January 1, 2015

Did Igorots Practice Cannibalism In The Past?

Was there a time in the storied history of the Igorots wherein they consumed the flesh of their fellow human beings? This is a query that is often asked during conversations about the past of the original settlers and inhabitants of the mountainous Cordillera region. Unfortunately, this is a query that can NOT be answered with a definitive yes or no.

When making observations and conclusions about what our ancestors did or did not do,  we have to go through a knowledge-accumulation process that involves combing over sources that tell us what our ancestors did. We look into books and papers written by historians. We listen to stories handed down by the tribes from one generation to another. We look into surviving written works that have references on the Igorots.

In the case of Igorot history, it's sad to say that we have very little materials and sources to work with. Only a handful of historians dedicated their time to studying Igorot history. Making matters worse, majority of these historians operated at a time when Igorots were in the process of fully embracing the type of civilization being offered by the West.

Igorots were also mentioned a lot of times in written accounts left by the Spaniards who colonized the archipelago for over three centuries. Many Igorots today subscribe to the myth that the Spaniards were never able to conquer the Cordilleras. In fact, they were able to but not as complete as the way they subdued the peoples of the lowlands.

The Spaniards had left some of their marks in the Cordillera region, some of which are easily discernible today. For instance, La Trinidad, the capital town of Benguet has a Spanish name. It was named after the wife of a Spanish conquistador.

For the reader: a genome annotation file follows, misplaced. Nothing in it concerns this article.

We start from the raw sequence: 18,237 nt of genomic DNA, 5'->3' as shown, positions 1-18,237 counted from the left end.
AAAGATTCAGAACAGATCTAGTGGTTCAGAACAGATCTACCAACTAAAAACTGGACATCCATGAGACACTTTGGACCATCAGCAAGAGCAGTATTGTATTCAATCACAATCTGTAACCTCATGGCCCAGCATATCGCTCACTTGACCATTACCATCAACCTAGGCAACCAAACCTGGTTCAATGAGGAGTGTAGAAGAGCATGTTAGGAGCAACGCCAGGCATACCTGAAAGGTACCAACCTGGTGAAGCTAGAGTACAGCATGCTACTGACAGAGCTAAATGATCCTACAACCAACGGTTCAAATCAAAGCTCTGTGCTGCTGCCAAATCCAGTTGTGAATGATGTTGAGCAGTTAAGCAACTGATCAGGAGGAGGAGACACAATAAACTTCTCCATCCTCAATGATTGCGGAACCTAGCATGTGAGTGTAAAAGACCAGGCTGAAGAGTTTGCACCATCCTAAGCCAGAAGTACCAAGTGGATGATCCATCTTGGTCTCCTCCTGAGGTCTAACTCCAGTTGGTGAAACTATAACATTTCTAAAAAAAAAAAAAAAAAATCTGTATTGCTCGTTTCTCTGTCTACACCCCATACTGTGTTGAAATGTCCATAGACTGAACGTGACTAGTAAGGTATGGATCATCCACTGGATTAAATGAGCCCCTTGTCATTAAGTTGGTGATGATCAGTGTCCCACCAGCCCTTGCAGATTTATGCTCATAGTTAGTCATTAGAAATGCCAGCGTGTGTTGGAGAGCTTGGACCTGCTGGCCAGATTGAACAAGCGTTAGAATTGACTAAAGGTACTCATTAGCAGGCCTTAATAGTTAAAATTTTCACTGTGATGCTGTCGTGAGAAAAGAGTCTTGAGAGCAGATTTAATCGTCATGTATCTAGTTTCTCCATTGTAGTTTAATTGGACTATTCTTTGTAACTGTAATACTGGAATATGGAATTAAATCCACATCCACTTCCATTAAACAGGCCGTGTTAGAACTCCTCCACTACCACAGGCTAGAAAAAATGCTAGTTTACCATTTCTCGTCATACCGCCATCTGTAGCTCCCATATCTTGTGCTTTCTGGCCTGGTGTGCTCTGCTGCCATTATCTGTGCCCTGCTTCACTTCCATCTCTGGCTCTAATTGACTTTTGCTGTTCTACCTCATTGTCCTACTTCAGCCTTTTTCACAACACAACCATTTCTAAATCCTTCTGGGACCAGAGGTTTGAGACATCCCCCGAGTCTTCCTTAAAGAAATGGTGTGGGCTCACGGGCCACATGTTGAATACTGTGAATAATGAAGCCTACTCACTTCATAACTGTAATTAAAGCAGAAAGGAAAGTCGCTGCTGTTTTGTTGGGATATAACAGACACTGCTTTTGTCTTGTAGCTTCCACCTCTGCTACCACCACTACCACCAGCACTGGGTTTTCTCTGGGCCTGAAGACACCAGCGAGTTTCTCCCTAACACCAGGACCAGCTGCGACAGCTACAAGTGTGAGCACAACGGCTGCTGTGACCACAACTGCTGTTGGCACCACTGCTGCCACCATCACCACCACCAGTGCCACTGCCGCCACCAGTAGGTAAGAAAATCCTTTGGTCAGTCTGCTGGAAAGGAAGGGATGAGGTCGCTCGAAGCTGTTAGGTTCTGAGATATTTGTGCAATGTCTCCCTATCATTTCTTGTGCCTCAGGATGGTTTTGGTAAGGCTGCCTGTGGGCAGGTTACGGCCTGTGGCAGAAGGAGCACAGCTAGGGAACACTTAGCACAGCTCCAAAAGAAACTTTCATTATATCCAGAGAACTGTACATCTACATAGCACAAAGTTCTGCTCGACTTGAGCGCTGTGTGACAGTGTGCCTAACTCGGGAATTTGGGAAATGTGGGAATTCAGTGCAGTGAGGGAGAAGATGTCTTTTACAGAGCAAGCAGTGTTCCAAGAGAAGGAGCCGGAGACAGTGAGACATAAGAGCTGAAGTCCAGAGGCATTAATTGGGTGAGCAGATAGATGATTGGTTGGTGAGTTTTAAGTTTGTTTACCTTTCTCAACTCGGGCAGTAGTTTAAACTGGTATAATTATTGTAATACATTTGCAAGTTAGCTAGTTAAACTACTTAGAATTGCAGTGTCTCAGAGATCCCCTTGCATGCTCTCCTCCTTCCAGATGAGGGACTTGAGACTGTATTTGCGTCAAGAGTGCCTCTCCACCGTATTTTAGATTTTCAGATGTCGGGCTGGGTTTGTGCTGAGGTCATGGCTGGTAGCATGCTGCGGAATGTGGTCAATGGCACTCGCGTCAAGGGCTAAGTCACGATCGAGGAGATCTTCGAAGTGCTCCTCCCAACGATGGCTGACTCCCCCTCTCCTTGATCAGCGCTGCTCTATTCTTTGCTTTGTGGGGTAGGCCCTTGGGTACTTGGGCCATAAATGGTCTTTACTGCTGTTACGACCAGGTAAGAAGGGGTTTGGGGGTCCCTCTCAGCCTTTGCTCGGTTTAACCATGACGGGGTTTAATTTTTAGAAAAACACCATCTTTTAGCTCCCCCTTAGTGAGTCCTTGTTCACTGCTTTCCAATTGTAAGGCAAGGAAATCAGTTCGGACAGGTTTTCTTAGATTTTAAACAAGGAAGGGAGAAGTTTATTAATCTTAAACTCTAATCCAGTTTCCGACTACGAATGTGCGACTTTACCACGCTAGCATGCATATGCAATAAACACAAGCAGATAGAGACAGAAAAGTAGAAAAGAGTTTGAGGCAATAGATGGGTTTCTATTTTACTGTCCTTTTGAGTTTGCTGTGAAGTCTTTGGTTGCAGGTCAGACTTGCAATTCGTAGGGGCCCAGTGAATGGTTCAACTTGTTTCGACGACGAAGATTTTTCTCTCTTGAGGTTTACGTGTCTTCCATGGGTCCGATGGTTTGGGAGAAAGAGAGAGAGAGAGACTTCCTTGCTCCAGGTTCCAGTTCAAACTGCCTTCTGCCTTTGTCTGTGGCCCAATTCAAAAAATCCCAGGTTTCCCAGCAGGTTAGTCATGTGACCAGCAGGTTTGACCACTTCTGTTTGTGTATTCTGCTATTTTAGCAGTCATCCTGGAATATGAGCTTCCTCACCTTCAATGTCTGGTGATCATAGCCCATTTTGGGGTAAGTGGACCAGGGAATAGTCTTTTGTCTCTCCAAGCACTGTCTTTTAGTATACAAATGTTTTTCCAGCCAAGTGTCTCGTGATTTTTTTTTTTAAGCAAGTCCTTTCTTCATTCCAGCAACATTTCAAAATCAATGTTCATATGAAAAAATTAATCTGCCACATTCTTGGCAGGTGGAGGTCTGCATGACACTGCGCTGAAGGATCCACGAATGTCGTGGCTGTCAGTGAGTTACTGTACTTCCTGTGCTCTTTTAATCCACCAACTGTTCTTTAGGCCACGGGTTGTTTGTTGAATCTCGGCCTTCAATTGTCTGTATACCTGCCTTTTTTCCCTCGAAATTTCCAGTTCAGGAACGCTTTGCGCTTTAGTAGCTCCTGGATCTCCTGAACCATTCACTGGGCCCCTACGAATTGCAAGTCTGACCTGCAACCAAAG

The problem with the Igorot mentions in the accounts left by the Spaniards is that these were often exaggerated. The Spaniards had to paint a grimmer picture of the Igorots in order to give them more reasons to carry their Bibles and guns into the Cordillera mountains.

Back to the question of cannibalism being practiced by Igorots in the past, there is very little evidence to make it a viable conclusion. It is an established fact that Igorots practiced headhunting but this doesn't always include consuming. Many people have the misconception that Igorots hunted people to eat them. This is not true based on recorded history of the Igorots.

Below is an old photo that has recently spread online with a caption which implied that Igorots practiced cannibalism. The photo shows mummified remains somewhere in the Cordillera region. The fact that the remains were mummified is a sign of respect to the dead. This alone blows the cannibalism argument out of the water.
A big part of the reason why Igorots are often tagged as cannibals are the misleading information spread by writers and historians. They often throw the term "cannibals" around without presenting evidence or accounts that these indeed transpired. Here's an example:

"The Igorrotes have the reputation of being cannibals, and in the baggage car are some of their trophies in the shape of human heads." - From an article on the Republic dated 1904.

"Many hill tribes in northeastern India, especially in Assam, as well as several tribal groups in Burma, in the Malay Archipelago, and in Indonesia in general, still devoted themselves to all kinds of human sacrifices, combined nearly always with decapitation and frequently with cannibalism. The Igorots and Tagalogs of Luzon, Philippines, abandoned such practices in the middle of the twentieth century." - from the book Mummies, Disease, and Ancient Cultures

In short, the proposition that Igorots practiced cannibalism is a product of over-fascination. As far as recorded history is concerned, there's not enough evidence to confirm the proposition.

In the beginning of this article, I said that the question of cannibalism in the Cordillera region is not answerable by a yes or a no. We don't know what was happening in the mists before the Spaniards came. It's possible that our ancestors, who are so far back in history that we cannot decipher what they did or did not eat, ate their own kind. After all, the Philippines is rather close to places and islands wherein cannibalism were previously practiced.

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